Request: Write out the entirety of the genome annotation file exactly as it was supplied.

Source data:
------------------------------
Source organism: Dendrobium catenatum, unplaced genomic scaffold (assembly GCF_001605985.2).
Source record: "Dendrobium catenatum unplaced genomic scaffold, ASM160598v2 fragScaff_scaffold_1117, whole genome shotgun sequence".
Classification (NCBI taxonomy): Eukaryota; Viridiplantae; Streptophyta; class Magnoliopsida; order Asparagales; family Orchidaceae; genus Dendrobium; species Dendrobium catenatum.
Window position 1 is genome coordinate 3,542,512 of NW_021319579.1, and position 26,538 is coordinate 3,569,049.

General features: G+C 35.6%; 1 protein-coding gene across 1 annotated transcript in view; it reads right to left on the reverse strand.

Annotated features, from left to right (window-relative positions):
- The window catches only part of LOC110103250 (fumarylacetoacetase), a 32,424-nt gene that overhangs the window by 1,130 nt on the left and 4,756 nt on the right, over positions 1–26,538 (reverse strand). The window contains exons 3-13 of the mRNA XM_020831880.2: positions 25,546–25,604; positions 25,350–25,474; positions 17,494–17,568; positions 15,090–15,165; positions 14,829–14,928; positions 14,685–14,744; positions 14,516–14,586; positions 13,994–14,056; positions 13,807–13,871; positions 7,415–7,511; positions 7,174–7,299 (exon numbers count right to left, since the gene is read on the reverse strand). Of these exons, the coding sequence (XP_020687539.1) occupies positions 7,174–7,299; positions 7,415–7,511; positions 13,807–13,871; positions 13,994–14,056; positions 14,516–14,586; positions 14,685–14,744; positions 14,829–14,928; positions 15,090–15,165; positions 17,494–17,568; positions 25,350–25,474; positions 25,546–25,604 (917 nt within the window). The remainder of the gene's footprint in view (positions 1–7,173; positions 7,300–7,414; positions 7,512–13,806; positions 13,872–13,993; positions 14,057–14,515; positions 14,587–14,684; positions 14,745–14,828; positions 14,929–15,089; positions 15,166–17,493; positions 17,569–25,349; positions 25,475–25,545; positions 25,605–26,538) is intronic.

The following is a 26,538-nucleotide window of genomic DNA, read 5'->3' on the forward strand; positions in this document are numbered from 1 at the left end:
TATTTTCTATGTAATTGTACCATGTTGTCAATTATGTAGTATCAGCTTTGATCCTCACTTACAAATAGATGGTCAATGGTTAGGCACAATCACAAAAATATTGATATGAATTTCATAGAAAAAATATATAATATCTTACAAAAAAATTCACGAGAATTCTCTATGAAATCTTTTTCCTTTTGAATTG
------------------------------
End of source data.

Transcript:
Source organism: Dendrobium catenatum, unplaced genomic scaffold (assembly GCF_001605985.2).
Source record: "Dendrobium catenatum unplaced genomic scaffold, ASM160598v2 fragScaff_scaffold_1117, whole genome shotgun sequence".
Classification (NCBI taxonomy): Eukaryota; Viridiplantae; Streptophyta; class Magnoliopsida; order Asparagales; family Orchidaceae; genus Dendrobium; species Dendrobium catenatum.
Window position 1 is genome coordinate 3,542,512 of NW_021319579.1, and position 26,538 is coordinate 3,569,049.

General features: G+C 35.6%; 1 protein-coding gene across 1 annotated transcript in view; it reads right to left on the reverse strand.

Annotated features, from left to right (window-relative positions):
- The window catches only part of LOC110103250 (fumarylacetoacetase), a 32,424-nt gene that overhangs the window by 1,130 nt on the left and 4,756 nt on the right, over positions 1–26,538 (reverse strand). The window contains exons 3-13 of the mRNA XM_020831880.2: positions 25,546–25,604; positions 25,350–25,474; positions 17,494–17,568; positions 15,090–15,165; positions 14,829–14,928; positions 14,685–14,744; positions 14,516–14,586; positions 13,994–14,056; positions 13,807–13,871; positions 7,415–7,511; positions 7,174–7,299 (exon numbers count right to left, since the gene is read on the reverse strand). Of these exons, the coding sequence (XP_020687539.1) occupies positions 7,174–7,299; positions 7,415–7,511; positions 13,807–13,871; positions 13,994–14,056; positions 14,516–14,586; positions 14,685–14,744; positions 14,829–14,928; positions 15,090–15,165; positions 17,494–17,568; positions 25,350–25,474; positions 25,546–25,604 (917 nt within the window). The remainder of the gene's footprint in view (positions 1–7,173; positions 7,300–7,414; positions 7,512–13,806; positions 13,872–13,993; positions 14,057–14,515; positions 14,587–14,684; positions 14,745–14,828; positions 14,929–15,089; positions 15,166–17,493; positions 17,569–25,349; positions 25,475–25,545; positions 25,605–26,538) is intronic.

The following is a 26,538-nucleotide window of genomic DNA, read 5'->3' on the forward strand; positions in this document are numbered from 1 at the left end:
TATTTTCTATGTAATTGTACCATGTTGTCAATTATGTAGTATCAGCTTTGATCCTCACTTACAAATAGATGGTCAATGGTTAGGCACAATCACAAAAATATTGATATGAATTTCATAGAAAAAATATATAATATCTTACAAAAAAATTCACGAGAATTCTCTATGAAATCTTTTTCCTTTTGAATTG